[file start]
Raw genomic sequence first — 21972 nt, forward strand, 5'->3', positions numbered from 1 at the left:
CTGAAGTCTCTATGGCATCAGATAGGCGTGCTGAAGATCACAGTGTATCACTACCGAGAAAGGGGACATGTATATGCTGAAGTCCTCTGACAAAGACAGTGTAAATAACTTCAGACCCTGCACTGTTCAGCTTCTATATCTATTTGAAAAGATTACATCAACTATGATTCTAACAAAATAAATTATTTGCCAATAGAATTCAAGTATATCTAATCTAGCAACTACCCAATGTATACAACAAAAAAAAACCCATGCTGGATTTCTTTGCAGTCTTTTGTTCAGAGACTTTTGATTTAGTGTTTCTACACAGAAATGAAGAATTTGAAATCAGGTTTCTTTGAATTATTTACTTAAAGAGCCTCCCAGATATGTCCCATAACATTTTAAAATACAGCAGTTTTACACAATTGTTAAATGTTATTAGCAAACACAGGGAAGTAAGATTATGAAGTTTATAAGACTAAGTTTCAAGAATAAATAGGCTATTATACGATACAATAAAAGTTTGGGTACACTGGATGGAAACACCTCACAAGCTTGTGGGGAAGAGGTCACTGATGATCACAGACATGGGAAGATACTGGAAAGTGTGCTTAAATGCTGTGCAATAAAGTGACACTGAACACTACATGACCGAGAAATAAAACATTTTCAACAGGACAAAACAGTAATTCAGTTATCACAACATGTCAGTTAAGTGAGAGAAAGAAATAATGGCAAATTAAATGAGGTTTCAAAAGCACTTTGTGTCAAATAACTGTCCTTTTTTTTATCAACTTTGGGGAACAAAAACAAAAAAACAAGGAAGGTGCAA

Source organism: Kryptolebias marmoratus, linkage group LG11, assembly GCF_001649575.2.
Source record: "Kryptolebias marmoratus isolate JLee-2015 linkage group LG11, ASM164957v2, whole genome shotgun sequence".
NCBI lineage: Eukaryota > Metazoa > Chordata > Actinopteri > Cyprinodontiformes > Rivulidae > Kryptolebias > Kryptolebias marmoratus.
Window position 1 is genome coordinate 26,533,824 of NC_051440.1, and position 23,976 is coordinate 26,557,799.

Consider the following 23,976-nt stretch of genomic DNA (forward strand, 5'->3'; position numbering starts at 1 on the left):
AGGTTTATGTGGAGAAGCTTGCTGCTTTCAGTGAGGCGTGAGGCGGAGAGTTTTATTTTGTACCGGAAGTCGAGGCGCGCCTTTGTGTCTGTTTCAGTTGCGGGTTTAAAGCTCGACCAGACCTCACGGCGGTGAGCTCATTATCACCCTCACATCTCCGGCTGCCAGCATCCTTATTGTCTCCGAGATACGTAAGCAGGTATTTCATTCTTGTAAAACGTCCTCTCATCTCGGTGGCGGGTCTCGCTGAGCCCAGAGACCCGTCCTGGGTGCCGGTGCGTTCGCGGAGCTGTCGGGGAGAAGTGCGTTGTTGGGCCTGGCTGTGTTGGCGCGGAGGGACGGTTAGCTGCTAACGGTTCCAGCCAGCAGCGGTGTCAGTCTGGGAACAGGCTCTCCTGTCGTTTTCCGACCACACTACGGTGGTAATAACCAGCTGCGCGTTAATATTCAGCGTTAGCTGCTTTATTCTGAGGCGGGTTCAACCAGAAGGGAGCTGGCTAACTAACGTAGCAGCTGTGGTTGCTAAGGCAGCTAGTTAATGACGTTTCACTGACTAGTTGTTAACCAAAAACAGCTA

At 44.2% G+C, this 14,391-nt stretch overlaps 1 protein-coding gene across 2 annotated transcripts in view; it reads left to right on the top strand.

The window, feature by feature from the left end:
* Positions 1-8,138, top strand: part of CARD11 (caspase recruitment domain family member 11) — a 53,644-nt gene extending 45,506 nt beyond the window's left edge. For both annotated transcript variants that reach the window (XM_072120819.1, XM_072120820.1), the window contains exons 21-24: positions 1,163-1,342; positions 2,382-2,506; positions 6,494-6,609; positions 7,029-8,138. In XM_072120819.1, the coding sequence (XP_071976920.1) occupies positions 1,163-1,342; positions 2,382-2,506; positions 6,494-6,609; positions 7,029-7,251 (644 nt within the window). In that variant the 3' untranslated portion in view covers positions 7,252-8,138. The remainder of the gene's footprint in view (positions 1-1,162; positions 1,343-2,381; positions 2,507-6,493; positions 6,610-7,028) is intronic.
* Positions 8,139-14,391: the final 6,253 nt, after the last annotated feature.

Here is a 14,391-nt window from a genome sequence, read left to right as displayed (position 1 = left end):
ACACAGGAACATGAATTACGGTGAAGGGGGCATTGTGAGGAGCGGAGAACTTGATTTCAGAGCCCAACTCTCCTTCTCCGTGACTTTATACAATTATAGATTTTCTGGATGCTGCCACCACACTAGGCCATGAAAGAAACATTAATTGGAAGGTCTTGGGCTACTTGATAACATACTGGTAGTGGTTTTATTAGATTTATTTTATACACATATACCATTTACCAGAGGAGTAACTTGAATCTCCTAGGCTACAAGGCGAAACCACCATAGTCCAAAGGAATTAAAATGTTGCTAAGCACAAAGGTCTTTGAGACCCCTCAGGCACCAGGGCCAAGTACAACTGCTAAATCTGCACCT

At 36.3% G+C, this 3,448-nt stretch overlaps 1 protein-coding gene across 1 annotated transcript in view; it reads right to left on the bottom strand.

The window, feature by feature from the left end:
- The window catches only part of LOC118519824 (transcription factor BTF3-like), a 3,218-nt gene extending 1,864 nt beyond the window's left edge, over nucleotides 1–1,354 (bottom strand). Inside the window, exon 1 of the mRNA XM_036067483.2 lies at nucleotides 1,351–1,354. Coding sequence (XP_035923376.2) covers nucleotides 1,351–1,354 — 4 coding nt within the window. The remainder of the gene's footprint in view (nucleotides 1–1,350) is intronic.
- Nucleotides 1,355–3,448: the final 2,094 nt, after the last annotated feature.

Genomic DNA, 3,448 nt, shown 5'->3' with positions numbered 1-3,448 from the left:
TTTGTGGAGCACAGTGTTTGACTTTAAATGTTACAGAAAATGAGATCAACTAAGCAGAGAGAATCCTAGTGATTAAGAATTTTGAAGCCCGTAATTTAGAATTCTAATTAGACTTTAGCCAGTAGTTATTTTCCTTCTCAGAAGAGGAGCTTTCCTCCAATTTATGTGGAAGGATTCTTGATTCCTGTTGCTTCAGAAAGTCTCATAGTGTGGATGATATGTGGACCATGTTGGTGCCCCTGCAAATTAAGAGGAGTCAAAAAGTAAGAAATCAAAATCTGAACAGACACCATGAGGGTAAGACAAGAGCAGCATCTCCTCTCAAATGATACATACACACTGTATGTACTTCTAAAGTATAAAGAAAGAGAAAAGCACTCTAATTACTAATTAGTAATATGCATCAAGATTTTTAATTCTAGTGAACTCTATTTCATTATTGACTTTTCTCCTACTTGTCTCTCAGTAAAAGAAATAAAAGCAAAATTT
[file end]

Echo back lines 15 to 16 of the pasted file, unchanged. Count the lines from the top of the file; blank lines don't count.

At 36.3% G+C, this 3,448-nt stretch overlaps 1 protein-coding gene across 1 annotated transcript in view; it reads right to left on the bottom strand.

The window, feature by feature from the left end: